"State governors must withdraw support for these measures which, if adopted, would violate international law," said Shane Enright, Amnesty International’s trade union adviser.

    “The US has an obligation to uphold the rights of American workers - including the specific right to organize and bargain collectively."

    Wisconsin governor Scott Walker signed a bill on Friday that undermines the ability of unions in the public sector to protect workers. The legislation also takes away nearly all collective bargaining rights for most public employees, limiting their negotiation rights only to wages.  

    February 28, 2011

    About 2,000 Indian farmers could lose their livelihoods in the next month if a proposed US$12 billion steel plant operation involving South Korean steel giant POSCO goes ahead, Amnesty International warned today.

    The Indian authorities have given POSCO conditional clearance to establish a steel plant and port operation on about 4,000 hectares of land in the coastal Jagatsinghpur district of the eastern state of Orissa.

    The area includes land on which local farmers are dependent for their livelihoods, and to which they may have rights under Indian law.

    The farmers’ claims to the land have not been properly settled, despite the fact that official investigations have raised serious concerns about the failures of Orissa State to protect land rights in the context of the steel project.

    State police could take over the land during March if the authorities fail to recognize the farmers’ right to use it.

    January 25, 2011

    Amnesty International and Friends of the Earth today filed an official complaint against oil giant Shell for breaches of basic standards for responsible business set out by the Organisation for Economic Co-operation and Development (OECD). The organisations claim that Shell’s use of discredited and misleading information to blame the majority of oil pollution on saboteurs in its Niger Delta operations has breached the OECD Guidelines for Multinational Enterprises. The complaint was filed with UK and Netherlands government contact points for the OECD..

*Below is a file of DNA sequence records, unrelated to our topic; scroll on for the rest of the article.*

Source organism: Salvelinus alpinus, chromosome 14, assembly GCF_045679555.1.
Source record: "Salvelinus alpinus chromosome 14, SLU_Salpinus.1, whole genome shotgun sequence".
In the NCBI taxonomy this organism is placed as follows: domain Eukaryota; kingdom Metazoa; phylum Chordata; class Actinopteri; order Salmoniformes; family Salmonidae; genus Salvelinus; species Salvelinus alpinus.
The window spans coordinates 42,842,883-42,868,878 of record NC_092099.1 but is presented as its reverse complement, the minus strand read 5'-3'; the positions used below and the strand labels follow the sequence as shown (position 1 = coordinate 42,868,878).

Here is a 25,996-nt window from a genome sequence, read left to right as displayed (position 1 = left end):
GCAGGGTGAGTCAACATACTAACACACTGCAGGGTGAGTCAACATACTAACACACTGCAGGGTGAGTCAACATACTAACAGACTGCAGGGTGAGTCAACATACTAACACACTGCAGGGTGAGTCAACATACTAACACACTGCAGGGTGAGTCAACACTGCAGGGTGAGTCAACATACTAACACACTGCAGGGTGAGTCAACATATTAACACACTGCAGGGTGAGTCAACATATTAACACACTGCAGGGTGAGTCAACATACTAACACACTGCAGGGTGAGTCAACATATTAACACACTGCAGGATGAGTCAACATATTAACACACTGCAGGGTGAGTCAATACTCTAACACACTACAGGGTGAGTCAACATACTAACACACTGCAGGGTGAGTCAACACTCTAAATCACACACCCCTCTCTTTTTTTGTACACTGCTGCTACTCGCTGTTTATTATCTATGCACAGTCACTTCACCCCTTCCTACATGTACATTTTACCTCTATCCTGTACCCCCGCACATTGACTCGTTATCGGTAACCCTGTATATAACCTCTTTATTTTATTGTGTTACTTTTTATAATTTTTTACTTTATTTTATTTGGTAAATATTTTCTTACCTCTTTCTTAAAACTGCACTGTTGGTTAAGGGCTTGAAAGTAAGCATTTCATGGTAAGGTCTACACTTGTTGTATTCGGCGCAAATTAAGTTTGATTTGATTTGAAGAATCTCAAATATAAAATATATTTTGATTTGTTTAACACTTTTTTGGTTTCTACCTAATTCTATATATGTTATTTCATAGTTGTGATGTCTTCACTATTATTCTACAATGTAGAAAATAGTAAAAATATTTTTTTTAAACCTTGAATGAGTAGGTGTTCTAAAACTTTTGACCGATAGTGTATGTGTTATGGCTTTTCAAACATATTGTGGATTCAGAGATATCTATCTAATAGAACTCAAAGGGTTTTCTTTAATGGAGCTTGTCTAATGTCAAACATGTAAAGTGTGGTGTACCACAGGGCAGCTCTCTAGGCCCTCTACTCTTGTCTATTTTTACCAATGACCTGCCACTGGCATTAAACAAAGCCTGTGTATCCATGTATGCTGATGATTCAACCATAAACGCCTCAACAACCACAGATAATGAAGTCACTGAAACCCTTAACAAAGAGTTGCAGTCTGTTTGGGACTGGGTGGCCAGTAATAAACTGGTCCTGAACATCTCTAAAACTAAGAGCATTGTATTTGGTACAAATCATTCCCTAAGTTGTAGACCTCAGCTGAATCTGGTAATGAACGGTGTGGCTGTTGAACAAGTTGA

Tomorrow (Wednesday 26 January) Shell will be under scrutiny for its environmental and human rights impacts during a hearing in the Dutch Parliament on the company’s activities in Nigeria.

    In the mid 1990s Shell accepted that much of the oil pollution in the Niger Delta was due to the company’s own failures. However, the company now blames sabotage by communities and criminals for most of the problem, citing misleading figures that purport to show as much as 98% of oil spills being caused by sabotage.

    November 06, 2009

    Amnesty International’s Brief in support of Bill C-300

    An Act respecting Corporate Accountability for the Activities of Mining, Oil or Gas in Developing Countries

    Presented to the House of Commons Standing Committee on Foreign Affairs and International Development

    6 November 2009

    Amnesty strongly supports the important purpose of Bill C-300 -  ensuring “that corporations engaged in mining, oil or gas activities and receiving support from the Government of Canada act in a manner consistent with international environmental best practices and with Canada’s commitments to international human rights standards.” Amnesty ultimately believes not only that human rights can be good for business, but also that business can be good for human rights. For these reasons, Amnesty strongly supports Bill C-300 and urges all Members of Parliament to vote in favour of this important legislation.

    Do you live in the Vancouver Lower Mainland? If so, join us for a free webinar on March 17 at 7 PM.

    Register now!

    We have all heard deeply disturbing reports about Canadian mining companies involved in human rights violations around the world, including in Africa, Latin America and Asia.

    Join this webinar to find out what you can do to help hold Canadian mining companies accountable for harming people in other countries, and to make sure that people who have been harmed by Canadian companies are able to seek justice in Canada.

    This webinar is for residents of the Vancouver Lower Mainland who are interested in human rights and mining justice. We will bring together people from different political ridings to strategize about lobbying their Member of Parliament (MP).

    Special guest: a local MP will join us and talk about how easy and effective it is to talk to your Member of Parliament about issues you are concerned about.

    This is a public panel, co-organized by Amnesty International Canada and Breaking the Silence, featuring youth activists from Guatemala and Atlantic Canada. Panelists will share and exchange stories and experiences with social justice and activism. All are welcome to attend. 

    This public event kicks of Breaking the Silence's annual gathering, which will take place the following two days.